Safety processor family builds bridge to the future of in-car computing

June 18, 2018 // By Christoph Hammerschmidt
With a new microprocessor family is NXP targeting automotive applications areas where real-time behavior and safety is critical such as braking and steering - the new S32S processor line. With support for hypervisors, the processors are already building a bridge to the future of in-car computing with centralized architectures.

In the field of automation, experts speak of a three-part functional hierarchy: sense, think, act. The new microprocessor from NXP is designed to operate the third part of this chain, "Act", explained Ray Cornyn, VP and General Manager Vehicle Dynamic Products at NXP. With four lockstep cores working in parallel at a clock cycle of 800MHz, the device offers the by far highest performance of any comparable microprocessor in that application field, Cornyn claims.

“We see that the shift to next-generation autonomous and electric vehicles is introducing huge challenges to carmakers,” said Ian Riches, executive director in the Strategy Analytics Global Automotive Practice. “Not least of these is the ability to get silicon in hand fast enough and with enough performance headroom to ease the transitions to autonomous and advanced HEV/EV. A car can be extremely intelligent, but if it can’t act safely on a decision, you don’t have a reliable autonomous system at all.” 

The NXP S32S processors use an array of the new Arm Cortex-R52 cores, which integrate the highest level of safety features of any Arm processor (see Fig. 1). The array offers four fully independent ASIL D capable processing paths to support parallel safe computing. In addition, the S32S architecture supports a new “fail availability” capability allowing the device to continue to operate after detecting and isolating a failure – a critical capability for future autonomous applications.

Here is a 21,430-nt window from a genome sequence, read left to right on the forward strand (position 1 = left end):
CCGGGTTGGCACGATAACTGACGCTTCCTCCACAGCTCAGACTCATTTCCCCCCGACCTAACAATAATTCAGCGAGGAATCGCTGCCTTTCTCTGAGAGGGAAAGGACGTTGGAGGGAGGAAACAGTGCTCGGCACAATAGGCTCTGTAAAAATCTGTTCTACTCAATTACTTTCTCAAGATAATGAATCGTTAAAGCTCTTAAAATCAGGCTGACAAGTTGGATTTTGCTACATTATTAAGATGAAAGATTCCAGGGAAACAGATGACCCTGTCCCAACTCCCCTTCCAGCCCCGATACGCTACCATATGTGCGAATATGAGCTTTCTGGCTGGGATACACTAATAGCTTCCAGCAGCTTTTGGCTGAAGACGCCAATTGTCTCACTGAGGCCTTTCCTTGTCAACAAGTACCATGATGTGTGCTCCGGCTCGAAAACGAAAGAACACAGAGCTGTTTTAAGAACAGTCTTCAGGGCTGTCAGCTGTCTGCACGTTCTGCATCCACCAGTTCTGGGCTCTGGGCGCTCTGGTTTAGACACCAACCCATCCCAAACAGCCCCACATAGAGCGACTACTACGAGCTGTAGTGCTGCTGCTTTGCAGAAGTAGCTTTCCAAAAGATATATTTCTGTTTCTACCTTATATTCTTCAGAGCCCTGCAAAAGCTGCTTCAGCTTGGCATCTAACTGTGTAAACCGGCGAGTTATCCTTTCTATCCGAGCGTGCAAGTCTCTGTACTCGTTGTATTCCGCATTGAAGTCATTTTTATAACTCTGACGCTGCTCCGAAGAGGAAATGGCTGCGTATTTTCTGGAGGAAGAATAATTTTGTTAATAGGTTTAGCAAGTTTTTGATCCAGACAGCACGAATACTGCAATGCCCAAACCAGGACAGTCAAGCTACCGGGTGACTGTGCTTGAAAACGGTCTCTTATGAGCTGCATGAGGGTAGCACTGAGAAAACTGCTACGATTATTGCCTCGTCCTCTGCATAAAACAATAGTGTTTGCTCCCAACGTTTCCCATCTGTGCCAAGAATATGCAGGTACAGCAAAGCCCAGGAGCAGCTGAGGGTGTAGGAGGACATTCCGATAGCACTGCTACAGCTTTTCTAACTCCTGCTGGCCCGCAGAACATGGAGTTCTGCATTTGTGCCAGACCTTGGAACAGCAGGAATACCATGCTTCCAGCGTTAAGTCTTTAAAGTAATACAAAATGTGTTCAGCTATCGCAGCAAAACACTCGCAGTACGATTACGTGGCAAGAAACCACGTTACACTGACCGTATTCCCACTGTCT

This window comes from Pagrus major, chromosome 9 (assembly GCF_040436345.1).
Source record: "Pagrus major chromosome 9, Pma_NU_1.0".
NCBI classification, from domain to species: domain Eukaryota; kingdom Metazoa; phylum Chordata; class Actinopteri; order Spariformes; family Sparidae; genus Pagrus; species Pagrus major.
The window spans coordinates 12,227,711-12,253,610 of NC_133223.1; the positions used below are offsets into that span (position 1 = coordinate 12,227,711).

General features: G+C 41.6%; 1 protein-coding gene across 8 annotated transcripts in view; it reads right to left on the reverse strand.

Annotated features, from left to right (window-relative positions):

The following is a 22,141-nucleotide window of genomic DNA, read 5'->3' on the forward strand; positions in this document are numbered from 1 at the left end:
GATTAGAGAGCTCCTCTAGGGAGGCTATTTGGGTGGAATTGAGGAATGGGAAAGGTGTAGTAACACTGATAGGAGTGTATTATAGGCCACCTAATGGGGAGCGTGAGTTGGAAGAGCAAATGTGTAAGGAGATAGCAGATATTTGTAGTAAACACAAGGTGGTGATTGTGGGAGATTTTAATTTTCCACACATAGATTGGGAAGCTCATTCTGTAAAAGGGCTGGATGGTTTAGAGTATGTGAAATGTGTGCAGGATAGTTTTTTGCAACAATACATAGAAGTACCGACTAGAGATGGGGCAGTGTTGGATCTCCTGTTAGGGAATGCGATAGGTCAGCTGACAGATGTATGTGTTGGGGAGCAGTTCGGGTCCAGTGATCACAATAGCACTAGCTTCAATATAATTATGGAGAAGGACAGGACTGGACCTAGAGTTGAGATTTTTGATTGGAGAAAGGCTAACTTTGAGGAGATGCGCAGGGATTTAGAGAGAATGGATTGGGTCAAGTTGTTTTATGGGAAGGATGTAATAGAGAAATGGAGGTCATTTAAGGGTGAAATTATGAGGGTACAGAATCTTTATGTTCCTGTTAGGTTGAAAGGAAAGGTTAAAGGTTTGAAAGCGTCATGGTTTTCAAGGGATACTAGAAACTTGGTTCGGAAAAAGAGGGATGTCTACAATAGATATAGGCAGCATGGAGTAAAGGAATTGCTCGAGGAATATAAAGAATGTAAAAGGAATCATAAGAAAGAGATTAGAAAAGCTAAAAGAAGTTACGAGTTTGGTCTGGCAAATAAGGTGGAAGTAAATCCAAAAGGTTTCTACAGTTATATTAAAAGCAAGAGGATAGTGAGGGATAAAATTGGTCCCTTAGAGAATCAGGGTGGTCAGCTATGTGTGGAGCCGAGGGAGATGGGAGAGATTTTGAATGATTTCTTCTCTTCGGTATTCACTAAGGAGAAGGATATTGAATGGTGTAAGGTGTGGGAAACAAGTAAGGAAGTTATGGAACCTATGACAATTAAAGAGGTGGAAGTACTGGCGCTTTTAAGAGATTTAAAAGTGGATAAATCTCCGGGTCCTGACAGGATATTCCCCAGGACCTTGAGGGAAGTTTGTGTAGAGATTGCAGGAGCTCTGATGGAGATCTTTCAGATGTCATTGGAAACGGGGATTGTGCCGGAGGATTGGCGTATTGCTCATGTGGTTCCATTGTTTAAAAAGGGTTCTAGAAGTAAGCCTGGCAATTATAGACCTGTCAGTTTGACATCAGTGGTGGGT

Fig. 1: Four lockstepped Arm Cortex-R52 cores
in parallel at a speed of 800MHz give performance-
hungry software developers  plenty of elbow room

NXP has partnered with OpenSynergy to develop a fully featured, real-time hypervisor supporting the NXP S32S products. OpenSynergy’s COQOS Micro SDK is one of the first hypervisor platforms that takes advantage of the Arm Cortex-R52’s special hardware features. It enables the integration of multiple real-time operating systems onto microcontrollers requiring high levels of safety (up to ISO26262 ASIL D). Multiple vendor independent OS/stacks can also run on

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